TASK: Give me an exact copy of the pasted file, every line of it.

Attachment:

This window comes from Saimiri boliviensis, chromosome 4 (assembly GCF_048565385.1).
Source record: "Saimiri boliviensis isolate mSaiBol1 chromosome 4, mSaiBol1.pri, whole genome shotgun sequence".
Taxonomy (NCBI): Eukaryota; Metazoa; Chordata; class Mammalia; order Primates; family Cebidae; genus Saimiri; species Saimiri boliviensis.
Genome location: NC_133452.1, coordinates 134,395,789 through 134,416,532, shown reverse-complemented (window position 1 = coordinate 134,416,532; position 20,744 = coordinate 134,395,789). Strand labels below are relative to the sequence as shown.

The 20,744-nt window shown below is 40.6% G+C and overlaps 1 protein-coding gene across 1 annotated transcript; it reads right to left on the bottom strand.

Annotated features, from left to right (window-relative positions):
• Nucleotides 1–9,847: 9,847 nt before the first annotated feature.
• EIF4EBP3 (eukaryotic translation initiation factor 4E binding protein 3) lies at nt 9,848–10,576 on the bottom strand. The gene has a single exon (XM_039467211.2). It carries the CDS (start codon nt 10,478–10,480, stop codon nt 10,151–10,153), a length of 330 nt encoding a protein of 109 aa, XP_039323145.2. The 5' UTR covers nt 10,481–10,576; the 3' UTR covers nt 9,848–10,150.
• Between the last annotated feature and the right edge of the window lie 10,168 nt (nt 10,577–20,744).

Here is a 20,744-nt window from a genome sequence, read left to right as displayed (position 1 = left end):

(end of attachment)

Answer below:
This window comes from Saimiri boliviensis, chromosome 4 (assembly GCF_048565385.1).
Source record: "Saimiri boliviensis isolate mSaiBol1 chromosome 4, mSaiBol1.pri, whole genome shotgun sequence".
Taxonomy (NCBI): Eukaryota; Metazoa; Chordata; class Mammalia; order Primates; family Cebidae; genus Saimiri; species Saimiri boliviensis.
Genome location: NC_133452.1, coordinates 134,395,789 through 134,416,532, shown reverse-complemented (window position 1 = coordinate 134,416,532; position 20,744 = coordinate 134,395,789). Strand labels below are relative to the sequence as shown.

The 20,744-nt window shown below is 40.6% G+C and overlaps 1 protein-coding gene across 1 annotated transcript; it reads right to left on the bottom strand.

Annotated features, from left to right (window-relative positions):
• Nucleotides 1–9,847: 9,847 nt before the first annotated feature.
• EIF4EBP3 (eukaryotic translation initiation factor 4E binding protein 3) lies at nt 9,848–10,576 on the bottom strand. The gene has a single exon (XM_039467211.2). It carries the CDS (start codon nt 10,478–10,480, stop codon nt 10,151–10,153), a length of 330 nt encoding a protein of 109 aa, XP_039323145.2. The 5' UTR covers nt 10,481–10,576; the 3' UTR covers nt 9,848–10,150.
• Between the last annotated feature and the right edge of the window lie 10,168 nt (nt 10,577–20,744).

Here is a 20,744-nt window from a genome sequence, read left to right as displayed (position 1 = left end):